This past week I had the great pleasure to make the journey from Washington to New York City for the annual American Sociological Association meetings. The decision to go was semi-spur-of-the-moment and spawned mostly from a desire to see sociology friends and colleagues, rather than for academic or networking pursuits. The result would be, of course, great times with friends, but even more so, I was to find myself in the most inspiring conference panels. Inspiration would continue in conversations with new friends and respected colleagues over $17 glasses of wine, and some of the worst, then best, pizzas NYC had to offer. I would leave with more questions than answers, and with the inspiration to do more.
After one of the easiest airline travels I found myself quickly into a cab and on my way to the conference for a medical sociology panel entitled, "Emergent Research in BioSocial Interactions." After seeing this panel in the conference program I was eager to attend for several reasons, the biggest of which was that I had identified as a BioSocial researcher in my dissertation proposal. I had done so in an effort to distinguish myself from the two existing theoretical approaches to disability which I find lacking for various reasons: the medical and social models of disability. In writing my proposal and researching some of the theoretical justifications for the BioSocial model, I had assumed this is where I would find my theoretical foundation. So, I was eager to see what was in the queue for these BioSocial researchers.
While the work presented was interesting and valuable for both sociological and natural scientific communities alike, this wasn't my "home." I was disillusioned to discover that Biology * Sociology = Biology. During the panel presentations I struggled to find the connection between the emerging field of BioSocial research and my own work. While I am thrilled to be able to follow these scholars in their impulse to critically engage the intersections between biology and the social environment, I recognize that this work is problematic in that the outcome variables are often left in the realm of the biological. That is, BioSocial researchers seek to explain biological outcomes. These biological outcomes are then sometimes linked to broader social issues like inequality, often in terms of the health disparities research; but understanding the inequality is not, at least explicitly, the primary focus of this research. Now, let me clarify, I believe whole-heartedly in this research. I believe that understanding health disparities in terms of the connections between biology and society are of primary importance to the scientific research agenda. This, however, is not the focus of my own research. The "dependent variables" in my research are not biological outcomes that can be linked to broader social issues. Rather, the outcome variables for my research are identities, and products of social interactions from which biology and the social environment cannot be separated. My outcome variables are, without any additional explanation required, BioSocial. In the words of Carol Padden and Tom Humprhies, I am studying individuals who are both "deaf" (the biological status of hearing loss) and "Deaf"(the socio-cultural experience of identifying with Deaf community).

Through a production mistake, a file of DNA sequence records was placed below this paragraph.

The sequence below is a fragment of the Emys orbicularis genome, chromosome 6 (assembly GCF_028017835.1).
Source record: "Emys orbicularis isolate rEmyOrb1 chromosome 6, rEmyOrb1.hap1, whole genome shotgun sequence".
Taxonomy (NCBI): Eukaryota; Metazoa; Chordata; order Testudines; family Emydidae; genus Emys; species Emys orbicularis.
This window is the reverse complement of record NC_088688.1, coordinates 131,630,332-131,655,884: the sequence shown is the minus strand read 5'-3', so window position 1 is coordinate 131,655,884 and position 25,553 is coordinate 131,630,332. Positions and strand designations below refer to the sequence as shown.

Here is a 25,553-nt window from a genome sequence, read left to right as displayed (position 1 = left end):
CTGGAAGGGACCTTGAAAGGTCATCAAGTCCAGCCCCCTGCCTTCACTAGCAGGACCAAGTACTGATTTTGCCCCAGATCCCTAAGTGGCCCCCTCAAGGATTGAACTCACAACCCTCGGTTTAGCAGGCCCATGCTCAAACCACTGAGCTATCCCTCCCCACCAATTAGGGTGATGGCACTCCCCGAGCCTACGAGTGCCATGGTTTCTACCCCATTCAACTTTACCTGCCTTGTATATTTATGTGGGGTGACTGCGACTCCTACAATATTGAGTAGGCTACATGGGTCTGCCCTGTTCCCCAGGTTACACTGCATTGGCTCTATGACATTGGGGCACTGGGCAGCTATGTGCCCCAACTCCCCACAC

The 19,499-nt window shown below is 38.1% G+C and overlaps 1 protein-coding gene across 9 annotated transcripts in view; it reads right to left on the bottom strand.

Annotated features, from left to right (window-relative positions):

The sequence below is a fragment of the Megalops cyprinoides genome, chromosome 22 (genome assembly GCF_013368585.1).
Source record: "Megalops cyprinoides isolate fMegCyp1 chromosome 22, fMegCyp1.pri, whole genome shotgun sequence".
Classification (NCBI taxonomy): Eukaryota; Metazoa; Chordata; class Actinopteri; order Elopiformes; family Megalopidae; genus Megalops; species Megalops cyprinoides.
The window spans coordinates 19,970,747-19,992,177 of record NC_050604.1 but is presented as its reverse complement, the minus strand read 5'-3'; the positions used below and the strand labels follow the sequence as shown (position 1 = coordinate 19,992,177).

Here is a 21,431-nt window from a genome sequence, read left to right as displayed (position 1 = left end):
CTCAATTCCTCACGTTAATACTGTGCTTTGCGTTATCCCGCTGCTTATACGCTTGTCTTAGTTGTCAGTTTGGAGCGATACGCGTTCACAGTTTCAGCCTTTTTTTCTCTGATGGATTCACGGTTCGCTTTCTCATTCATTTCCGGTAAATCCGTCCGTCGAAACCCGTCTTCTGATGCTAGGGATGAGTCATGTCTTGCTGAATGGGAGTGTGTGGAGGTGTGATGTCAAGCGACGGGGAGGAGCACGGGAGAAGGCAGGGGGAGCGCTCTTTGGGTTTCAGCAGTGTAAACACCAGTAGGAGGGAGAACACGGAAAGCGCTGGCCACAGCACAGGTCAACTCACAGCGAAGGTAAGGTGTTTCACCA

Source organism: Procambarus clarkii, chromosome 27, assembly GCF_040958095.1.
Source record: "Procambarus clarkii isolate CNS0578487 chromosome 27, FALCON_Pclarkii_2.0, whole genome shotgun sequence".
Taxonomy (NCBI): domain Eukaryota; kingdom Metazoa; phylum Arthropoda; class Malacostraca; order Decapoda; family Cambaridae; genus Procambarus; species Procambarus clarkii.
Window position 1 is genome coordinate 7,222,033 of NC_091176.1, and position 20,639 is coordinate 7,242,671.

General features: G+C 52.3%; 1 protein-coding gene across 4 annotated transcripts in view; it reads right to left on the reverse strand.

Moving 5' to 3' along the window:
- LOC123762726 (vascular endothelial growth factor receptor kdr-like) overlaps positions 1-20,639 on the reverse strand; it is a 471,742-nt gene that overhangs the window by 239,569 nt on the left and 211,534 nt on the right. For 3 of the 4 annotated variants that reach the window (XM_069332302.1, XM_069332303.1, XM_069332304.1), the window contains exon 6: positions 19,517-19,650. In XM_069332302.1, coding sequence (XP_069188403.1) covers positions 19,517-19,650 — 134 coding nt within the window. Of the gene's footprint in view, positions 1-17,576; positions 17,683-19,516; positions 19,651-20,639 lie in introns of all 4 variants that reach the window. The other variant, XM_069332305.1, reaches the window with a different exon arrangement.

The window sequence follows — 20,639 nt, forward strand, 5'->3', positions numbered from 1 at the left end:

In the days that would follow I found myself in several Disability & Society panels and one engaging session on "Technologies and/of Marginalized Bodies." These presentations and Q&A discussions would help me to consider the intersections of biology and society from a socio-cultural approach. While undeniably inspired by this work, I often was left wanting for an engaged discussion of the connections between the social, cultural AND biological impacts of health and disability.
The two groups of scholars whose presentations I had attended throughout my 3 days in New York were each talking about different sides of the same coin. But I couldn't find a group who was talking about the meanings and impact of the entire coin! In the same way that doctors are criticized for treating the symptoms, not the whole patient, I think sociologists are also at fault for addressing only small pieces of a larger BioSocial phenomena.